Complementary Feeding Practices and Nutrition Status Among Children Aged 6-23 Months in Machakos County, Kenya
Kienji, Kigo Julius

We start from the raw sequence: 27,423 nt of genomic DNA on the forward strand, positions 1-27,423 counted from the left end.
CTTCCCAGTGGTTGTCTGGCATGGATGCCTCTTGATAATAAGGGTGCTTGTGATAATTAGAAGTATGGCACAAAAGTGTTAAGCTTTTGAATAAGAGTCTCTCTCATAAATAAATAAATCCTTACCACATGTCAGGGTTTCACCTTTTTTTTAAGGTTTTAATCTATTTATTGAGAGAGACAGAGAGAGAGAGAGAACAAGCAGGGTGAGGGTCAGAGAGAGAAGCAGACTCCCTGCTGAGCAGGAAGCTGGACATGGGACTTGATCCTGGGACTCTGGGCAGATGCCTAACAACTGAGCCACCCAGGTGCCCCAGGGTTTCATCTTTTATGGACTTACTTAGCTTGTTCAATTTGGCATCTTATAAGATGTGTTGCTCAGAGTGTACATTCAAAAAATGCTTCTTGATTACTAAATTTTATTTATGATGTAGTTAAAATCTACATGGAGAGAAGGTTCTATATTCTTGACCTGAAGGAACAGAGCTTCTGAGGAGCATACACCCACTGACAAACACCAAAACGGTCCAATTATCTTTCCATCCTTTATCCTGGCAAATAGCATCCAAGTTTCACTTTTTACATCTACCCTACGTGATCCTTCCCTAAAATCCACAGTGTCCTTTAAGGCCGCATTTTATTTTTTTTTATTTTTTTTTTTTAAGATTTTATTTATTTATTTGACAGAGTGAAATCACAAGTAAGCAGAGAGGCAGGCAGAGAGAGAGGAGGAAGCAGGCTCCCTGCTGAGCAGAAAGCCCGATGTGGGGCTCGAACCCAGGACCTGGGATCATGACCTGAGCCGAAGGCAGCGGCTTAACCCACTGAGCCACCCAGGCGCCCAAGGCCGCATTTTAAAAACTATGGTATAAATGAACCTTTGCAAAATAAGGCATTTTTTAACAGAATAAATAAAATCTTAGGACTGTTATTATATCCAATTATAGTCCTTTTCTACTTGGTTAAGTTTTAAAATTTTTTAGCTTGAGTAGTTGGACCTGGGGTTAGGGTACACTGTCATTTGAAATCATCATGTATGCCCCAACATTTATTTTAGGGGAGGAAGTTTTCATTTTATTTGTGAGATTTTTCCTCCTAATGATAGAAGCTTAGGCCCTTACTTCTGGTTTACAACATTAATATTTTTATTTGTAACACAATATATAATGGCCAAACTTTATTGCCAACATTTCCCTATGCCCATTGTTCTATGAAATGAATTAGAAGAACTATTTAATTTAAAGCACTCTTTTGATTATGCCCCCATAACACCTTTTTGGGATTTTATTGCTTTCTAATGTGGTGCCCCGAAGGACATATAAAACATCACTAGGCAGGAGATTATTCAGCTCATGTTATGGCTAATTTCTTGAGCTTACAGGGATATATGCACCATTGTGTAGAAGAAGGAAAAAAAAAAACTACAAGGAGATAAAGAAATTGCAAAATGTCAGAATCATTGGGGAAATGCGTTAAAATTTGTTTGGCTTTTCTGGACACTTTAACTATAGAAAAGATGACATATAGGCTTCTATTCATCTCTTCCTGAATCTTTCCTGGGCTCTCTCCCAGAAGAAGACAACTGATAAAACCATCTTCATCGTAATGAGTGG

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From six months of life onwards, when breast milk alone is no longer sufficient to meet all nutritional requirements, human children enter a vulnerable period of complementary feeding during which the incidences of infections and under nutrition rises sharply in most countries. Children in households in semi-arid areas such as Yatta Sub-County in Machakos County are particularly vulnerable to under nutrition. Timely initiation of complementary feeding practices, minimum meal frequency, minimum dietary diversity and minimum acceptable diet are among the core indicators of complementary feeding practices. The purpose of this study was to determine complementary feeding practices and nutrition status of children in Yatta Sub-County of Machakos County, Kenya. A cross-sectional analytical study was conducted on a random sample of 377 caregiver-child pairs drawn from one of the five wards. Data collection tools included: a researcher-administered structured questionnaire, anthropometry, key informant interview (KIIs) schedules for nutritionists and community health volunteers (CHV) and focus group discussion guides (FGDs) for caregivers. Quantitative data was analyzed using SPSS version 20.0.Children’s anthropometric data was entered and analyzed in ENA for SMART and interpreted based on the WHO 2006 growth standards. P-values of <0.05 were considered significant. Pearson correlation coefficient was used to establish relationships between continuous variables. Chi-square tests were performed to establish the relationships among the demographic and socio-economic characteristics, complementary feeding practices and nutrition status of children. Qualitative data from FGDs and KIIs were tape recorded, common views captured, coded and organized into themes for generalizations to be made. The average household income was kes 3,233 per month while the mean caregiver’s age was 26 years. The caregiver’s main occupation was unpaid household work, referred to as house wife (59.9%). Overall 72.9% of children were breastfeeding while 60.5% met the minimum dietary diversity and 76.1% attained the minimum meal frequency while two fifths (39.8%) attained minimum acceptable diet. About 33.7% of the children were stunted, 6.6% wasted and 16.4% were underweight. About 33.7% were sick 2 weeks before data collection. Slightly more than a tenth of the children (13.8%) had a fever, 9.6 % had diarrhea while 8.5% suffered from upper respiratory infections. Chi-square test results did not demonstrate at P<0.05 any relationship between complementary feeding practices and nutrition status. Pearson correlation coefficient showed at P<0.05 a positive correlation (r=0.105,r=0.112) between households income and caregivers occupation with minimum acceptable diet implying that children in households with higher income and those of house wives were more likely to achieve minimum acceptable diet. Household’s demographic and socio-economic characteristics did not show any correlation with nutrition status of the children. Likewise presence of illness did not show any correlation with wasting, stunting and underweight. The findings of this study recommended that the County government of Machakos domesticate the Kenya food and nutrition security policy where value addition of vegetables and fruits will be prioritized in the County integrated development program (CIDP) in order to support manufacturing and extension services to ensure decent jobs and sustainable economic development.